One of my favorite aspects of a well-designed software product is that users may not have any idea how hard it is working for them “behind the scenes.” Even as a software product manager and serial early adopter of tech gadgetry, I am still for the most part blissfully ignorant of the “work” that the hardware and software that I surround myself with is doing. Sometimes, I get a glimpse… Why does Siri take 5 seconds to process “Call my mom”? Perhaps because it is processing complex language models and calculating r-square confidence intervals both locally and in the “cloud.”
As it turns out, I’m not the only one to get accustomed to such capability in the palm of my hand or the dashboard of my car. Amidst the stormy final weeks of the recent US election, many Americans, including top politicians and officials, also revealed their naiveté. If you wish to re-live those dramatic days, feel free to read the Wired.com article, which was my inspiration for this posting.
When a retired US Army lieutenant general and former head of the Defense Intelligence Agency, challenges the notion that 691,200 emails could be vetted within 8 days, I think it reveals just how far technology has progressed and how fantastic software has become.
There R 691,200 seconds in 8 days. DIR Comey has thoroughly reviewed 650,000 emails in 8 days? An email / second? IMPOSSIBLE RT
— General Flynn (@GenFlynn) November 6, 2016
This isn’t necessarily an assessment of General Flynn, but of our modern tech-laden lifestyle. A Google search for “email” returns more than 7 billion results in less than 1 second – a search that we can literally execute from the LCD screen on a refrigerator door.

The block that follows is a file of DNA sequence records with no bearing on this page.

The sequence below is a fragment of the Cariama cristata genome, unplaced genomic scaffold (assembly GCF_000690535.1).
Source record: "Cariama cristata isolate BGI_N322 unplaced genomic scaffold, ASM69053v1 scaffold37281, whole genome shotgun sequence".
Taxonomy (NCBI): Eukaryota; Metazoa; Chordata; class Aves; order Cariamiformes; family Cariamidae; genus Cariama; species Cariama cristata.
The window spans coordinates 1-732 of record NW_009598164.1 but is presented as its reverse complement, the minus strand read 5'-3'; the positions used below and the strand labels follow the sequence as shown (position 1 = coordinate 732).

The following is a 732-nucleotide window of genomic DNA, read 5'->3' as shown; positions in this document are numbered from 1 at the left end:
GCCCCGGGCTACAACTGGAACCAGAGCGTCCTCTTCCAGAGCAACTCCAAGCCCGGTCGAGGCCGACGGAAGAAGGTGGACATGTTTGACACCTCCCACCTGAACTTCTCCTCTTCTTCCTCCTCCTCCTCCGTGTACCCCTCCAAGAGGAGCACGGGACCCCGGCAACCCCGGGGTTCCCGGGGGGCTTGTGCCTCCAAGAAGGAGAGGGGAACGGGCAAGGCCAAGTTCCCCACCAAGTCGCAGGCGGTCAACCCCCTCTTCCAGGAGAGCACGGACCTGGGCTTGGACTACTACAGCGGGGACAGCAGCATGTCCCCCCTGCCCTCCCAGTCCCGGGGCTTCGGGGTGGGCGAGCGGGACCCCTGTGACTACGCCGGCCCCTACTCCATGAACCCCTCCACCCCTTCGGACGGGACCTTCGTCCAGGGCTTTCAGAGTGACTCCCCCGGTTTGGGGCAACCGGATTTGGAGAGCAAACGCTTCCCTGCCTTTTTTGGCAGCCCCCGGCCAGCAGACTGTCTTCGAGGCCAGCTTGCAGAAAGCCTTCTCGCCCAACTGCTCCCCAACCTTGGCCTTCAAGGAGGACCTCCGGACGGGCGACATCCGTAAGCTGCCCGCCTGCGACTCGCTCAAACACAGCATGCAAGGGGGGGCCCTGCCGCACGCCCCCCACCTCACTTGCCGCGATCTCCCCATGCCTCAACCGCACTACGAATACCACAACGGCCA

While a tool many of us casually use on a daily basis can parse billions of results instantly, it’s somehow still hard to believe that 691,200 emails could be vetted in a week.
Examples abound, I believe that while we are mostly aware of how the progress that advancements in power and design that makes this all possible. Broadly, we interact with products that are so well thought-out that they obscure the back-end so well that we more or less assume that:
A) Its going to work
B) It will be easy to use
C) It will be fast
Yet, assessing this progress and capability from a task-basis – outside of our very familiar consumer products context – I am absolutely not surprised that many Americans refused to believe that those emails could be vetted so quickly. After all, our consumer products and apps rarely give us a hint of the actual volumes of data that they’re vetting – so how can we ever have any real idea how hard it is to process a set of emails?
So, what does this mean from a product perspective? First, while any and every current event has been “politicized” lately, this story shouldn’t. It’s ok that a retired General (who last served in 2014) got this wrong. I’m not familiar with his technology/intelligence involvement, but I do know that he’s an end-user just like me and is likewise ‘spoiled’ with the tech capabilities within an arm’s reach.
Stay tuned for part II!